One of the most fractious elements of a Florida divorce is ongoing child support payments. Often, the noncustodial parent feels frustrated, believing he or she is over-paying while the other parent is taking advantage of that support. When you consider what child support is really meant to provide, however, there is little to argue about.
According to FindLaw, each state uses pre-approved guidelines for setting support payment amounts, which includes taking a look at both parents’ income and ability to make payments. The objective is not just to provide a home, food and clothing but many additional needs as well. You may be surprised to learn that child support is meant to help pay for activities such as childcare, college, and even going to the movies.
Many courts require health insurance to be provided for the child, but they are also flexible about which parent provides it, often allowing the one with better benefits to carry it. Additional medical needs can range from doctor visits to dental and vision care and more, which child support can be used to cover. You can also use it to help defray out-of-pocket expenses such as deductibles and co-pays, glasses, braces and more.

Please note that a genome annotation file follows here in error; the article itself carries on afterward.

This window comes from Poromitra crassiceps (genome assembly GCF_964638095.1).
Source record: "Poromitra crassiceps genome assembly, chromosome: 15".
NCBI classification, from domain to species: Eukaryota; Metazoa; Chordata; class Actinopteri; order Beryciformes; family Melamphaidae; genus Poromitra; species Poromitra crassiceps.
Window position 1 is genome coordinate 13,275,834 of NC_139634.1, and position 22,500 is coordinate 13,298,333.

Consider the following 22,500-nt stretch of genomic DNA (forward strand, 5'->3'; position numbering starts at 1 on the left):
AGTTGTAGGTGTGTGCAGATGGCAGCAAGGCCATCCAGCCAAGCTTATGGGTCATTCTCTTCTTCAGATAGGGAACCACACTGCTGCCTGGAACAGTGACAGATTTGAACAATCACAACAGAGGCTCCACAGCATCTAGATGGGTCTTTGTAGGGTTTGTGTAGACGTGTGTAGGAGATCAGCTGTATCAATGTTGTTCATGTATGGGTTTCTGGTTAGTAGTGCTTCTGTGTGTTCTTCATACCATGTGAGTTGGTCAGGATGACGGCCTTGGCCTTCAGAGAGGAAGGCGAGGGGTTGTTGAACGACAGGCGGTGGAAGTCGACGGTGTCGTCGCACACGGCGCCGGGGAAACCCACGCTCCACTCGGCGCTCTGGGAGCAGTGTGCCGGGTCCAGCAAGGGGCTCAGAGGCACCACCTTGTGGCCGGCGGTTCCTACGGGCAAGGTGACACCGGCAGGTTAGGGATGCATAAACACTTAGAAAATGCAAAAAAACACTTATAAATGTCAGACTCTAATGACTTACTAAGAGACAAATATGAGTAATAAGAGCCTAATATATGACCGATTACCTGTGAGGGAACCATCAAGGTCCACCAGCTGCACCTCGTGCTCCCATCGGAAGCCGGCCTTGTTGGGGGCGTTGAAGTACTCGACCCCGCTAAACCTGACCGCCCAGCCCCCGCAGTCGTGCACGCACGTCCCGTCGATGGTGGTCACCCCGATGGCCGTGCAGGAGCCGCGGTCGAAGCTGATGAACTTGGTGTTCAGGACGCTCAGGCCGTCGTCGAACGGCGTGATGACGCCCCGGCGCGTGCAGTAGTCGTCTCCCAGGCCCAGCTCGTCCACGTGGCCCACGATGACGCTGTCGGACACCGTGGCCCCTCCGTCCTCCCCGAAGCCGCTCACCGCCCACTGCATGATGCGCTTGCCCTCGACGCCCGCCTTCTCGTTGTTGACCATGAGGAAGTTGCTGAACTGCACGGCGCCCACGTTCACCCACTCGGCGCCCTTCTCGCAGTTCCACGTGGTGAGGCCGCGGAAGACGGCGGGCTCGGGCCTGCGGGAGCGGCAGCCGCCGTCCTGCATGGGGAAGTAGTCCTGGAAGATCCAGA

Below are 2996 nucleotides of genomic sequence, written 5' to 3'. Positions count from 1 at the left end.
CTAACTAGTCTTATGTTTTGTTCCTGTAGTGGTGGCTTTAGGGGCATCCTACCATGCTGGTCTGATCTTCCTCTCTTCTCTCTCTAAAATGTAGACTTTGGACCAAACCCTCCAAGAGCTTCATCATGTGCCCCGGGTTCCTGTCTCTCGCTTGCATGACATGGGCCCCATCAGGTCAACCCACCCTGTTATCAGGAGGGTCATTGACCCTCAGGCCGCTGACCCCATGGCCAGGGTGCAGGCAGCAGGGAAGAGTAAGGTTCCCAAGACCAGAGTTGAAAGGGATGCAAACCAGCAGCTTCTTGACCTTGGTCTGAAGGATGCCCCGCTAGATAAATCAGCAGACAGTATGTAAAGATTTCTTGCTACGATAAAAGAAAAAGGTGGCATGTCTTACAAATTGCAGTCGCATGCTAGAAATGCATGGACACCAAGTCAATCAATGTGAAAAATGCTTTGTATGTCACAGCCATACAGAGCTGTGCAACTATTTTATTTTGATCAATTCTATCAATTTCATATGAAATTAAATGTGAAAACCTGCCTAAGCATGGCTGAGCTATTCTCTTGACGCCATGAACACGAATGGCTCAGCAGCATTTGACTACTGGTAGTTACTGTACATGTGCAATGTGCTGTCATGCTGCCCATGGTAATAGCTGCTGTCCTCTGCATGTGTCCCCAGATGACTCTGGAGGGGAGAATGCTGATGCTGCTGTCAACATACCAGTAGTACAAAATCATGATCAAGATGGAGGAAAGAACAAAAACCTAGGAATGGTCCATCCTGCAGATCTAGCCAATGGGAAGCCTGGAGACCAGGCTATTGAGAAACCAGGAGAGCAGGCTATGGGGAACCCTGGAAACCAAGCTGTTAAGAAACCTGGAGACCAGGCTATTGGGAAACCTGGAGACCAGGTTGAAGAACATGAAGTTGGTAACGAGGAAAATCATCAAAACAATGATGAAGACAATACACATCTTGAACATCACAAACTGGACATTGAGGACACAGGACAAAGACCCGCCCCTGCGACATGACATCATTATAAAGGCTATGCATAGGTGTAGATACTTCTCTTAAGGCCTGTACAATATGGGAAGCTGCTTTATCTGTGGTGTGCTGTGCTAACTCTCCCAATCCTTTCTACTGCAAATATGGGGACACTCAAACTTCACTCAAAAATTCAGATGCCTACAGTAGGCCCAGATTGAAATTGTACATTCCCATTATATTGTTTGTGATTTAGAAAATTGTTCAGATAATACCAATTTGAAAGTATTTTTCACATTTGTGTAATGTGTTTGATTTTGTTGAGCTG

There are a variety of needs recognized as a legitimate use of child support, including:
- Educational needs: Textbooks, tutors, lunch money, school clothes
- Transportation: Car maintenance, registration, gas, buses, travel
- Extracurricular activities: Boy Scouts, band camp, soccer team, ballet
- Entertainment: TV programs, computers, internet service, games, movies
- Childcare: Daycare service, nannies, babysitters
If a child wishes to pursue a college degree, many courts ensure that noncustodial parents contribute to that goal following high school graduation. The child must attend college full-time, however, to receive this support, which continues past his or her 18th birthday.
This child support article is not to be taken as legal advice. It is meant to be informational only.